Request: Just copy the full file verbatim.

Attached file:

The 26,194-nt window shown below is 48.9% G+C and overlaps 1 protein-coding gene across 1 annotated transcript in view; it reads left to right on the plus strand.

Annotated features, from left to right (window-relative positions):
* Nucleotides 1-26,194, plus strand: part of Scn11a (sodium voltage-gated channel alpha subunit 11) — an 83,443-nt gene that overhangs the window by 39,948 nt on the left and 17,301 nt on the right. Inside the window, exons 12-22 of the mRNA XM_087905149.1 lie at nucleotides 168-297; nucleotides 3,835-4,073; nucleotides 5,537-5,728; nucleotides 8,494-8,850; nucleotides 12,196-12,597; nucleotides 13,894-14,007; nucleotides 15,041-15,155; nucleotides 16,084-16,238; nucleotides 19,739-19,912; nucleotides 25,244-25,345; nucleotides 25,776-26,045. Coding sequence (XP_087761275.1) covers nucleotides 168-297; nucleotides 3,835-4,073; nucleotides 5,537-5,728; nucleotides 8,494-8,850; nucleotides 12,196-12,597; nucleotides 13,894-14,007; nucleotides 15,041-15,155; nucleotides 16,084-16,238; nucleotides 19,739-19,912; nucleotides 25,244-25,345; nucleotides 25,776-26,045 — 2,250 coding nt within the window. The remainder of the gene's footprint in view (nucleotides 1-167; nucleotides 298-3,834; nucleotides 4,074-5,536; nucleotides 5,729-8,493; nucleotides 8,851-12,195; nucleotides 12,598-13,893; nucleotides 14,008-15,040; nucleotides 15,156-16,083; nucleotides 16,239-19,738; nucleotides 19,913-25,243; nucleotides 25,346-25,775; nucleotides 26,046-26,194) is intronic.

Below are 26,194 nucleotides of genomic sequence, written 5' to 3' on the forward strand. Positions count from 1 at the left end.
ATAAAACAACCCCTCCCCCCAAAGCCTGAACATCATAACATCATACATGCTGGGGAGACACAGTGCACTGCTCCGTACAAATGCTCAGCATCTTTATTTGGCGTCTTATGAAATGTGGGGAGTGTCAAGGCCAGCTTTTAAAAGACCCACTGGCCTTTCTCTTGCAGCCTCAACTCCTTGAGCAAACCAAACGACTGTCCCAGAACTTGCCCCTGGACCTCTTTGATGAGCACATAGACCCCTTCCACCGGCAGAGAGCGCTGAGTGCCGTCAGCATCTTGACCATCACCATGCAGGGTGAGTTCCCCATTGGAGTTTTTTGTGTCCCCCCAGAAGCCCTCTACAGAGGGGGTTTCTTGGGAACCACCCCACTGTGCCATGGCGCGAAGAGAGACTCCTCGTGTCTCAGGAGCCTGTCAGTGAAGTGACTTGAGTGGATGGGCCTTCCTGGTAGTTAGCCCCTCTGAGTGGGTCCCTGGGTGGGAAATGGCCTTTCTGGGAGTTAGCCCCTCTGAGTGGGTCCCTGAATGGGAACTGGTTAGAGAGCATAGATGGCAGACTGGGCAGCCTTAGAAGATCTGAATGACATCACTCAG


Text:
The 26,194-nt window shown below is 48.9% G+C and overlaps 1 protein-coding gene across 1 annotated transcript in view; it reads left to right on the plus strand.

Annotated features, from left to right (window-relative positions):
* Nucleotides 1-26,194, plus strand: part of Scn11a (sodium voltage-gated channel alpha subunit 11) — an 83,443-nt gene that overhangs the window by 39,948 nt on the left and 17,301 nt on the right. Inside the window, exons 12-22 of the mRNA XM_087905149.1 lie at nucleotides 168-297; nucleotides 3,835-4,073; nucleotides 5,537-5,728; nucleotides 8,494-8,850; nucleotides 12,196-12,597; nucleotides 13,894-14,007; nucleotides 15,041-15,155; nucleotides 16,084-16,238; nucleotides 19,739-19,912; nucleotides 25,244-25,345; nucleotides 25,776-26,045. Coding sequence (XP_087761275.1) covers nucleotides 168-297; nucleotides 3,835-4,073; nucleotides 5,537-5,728; nucleotides 8,494-8,850; nucleotides 12,196-12,597; nucleotides 13,894-14,007; nucleotides 15,041-15,155; nucleotides 16,084-16,238; nucleotides 19,739-19,912; nucleotides 25,244-25,345; nucleotides 25,776-26,045 — 2,250 coding nt within the window. The remainder of the gene's footprint in view (nucleotides 1-167; nucleotides 298-3,834; nucleotides 4,074-5,536; nucleotides 5,729-8,493; nucleotides 8,851-12,195; nucleotides 12,598-13,893; nucleotides 14,008-15,040; nucleotides 15,156-16,083; nucleotides 16,239-19,738; nucleotides 19,913-25,243; nucleotides 25,346-25,775; nucleotides 26,046-26,194) is intronic.

Below are 26,194 nucleotides of genomic sequence, written 5' to 3' on the forward strand. Positions count from 1 at the left end.
ATAAAACAACCCCTCCCCCCAAAGCCTGAACATCATAACATCATACATGCTGGGGAGACACAGTGCACTGCTCCGTACAAATGCTCAGCATCTTTATTTGGCGTCTTATGAAATGTGGGGAGTGTCAAGGCCAGCTTTTAAAAGACCCACTGGCCTTTCTCTTGCAGCCTCAACTCCTTGAGCAAACCAAACGACTGTCCCAGAACTTGCCCCTGGACCTCTTTGATGAGCACATAGACCCCTTCCACCGGCAGAGAGCGCTGAGTGCCGTCAGCATCTTGACCATCACCATGCAGGGTGAGTTCCCCATTGGAGTTTTTTGTGTCCCCCCAGAAGCCCTCTACAGAGGGGGTTTCTTGGGAACCACCCCACTGTGCCATGGCGCGAAGAGAGACTCCTCGTGTCTCAGGAGCCTGTCAGTGAAGTGACTTGAGTGGATGGGCCTTCCTGGTAGTTAGCCCCTCTGAGTGGGTCCCTGGGTGGGAAATGGCCTTTCTGGGAGTTAGCCCCTCTGAGTGGGTCCCTGAATGGGAACTGGTTAGAGAGCATAGATGGCAGACTGGGCAGCCTTAGAAGATCTGAATGACATCACTCAG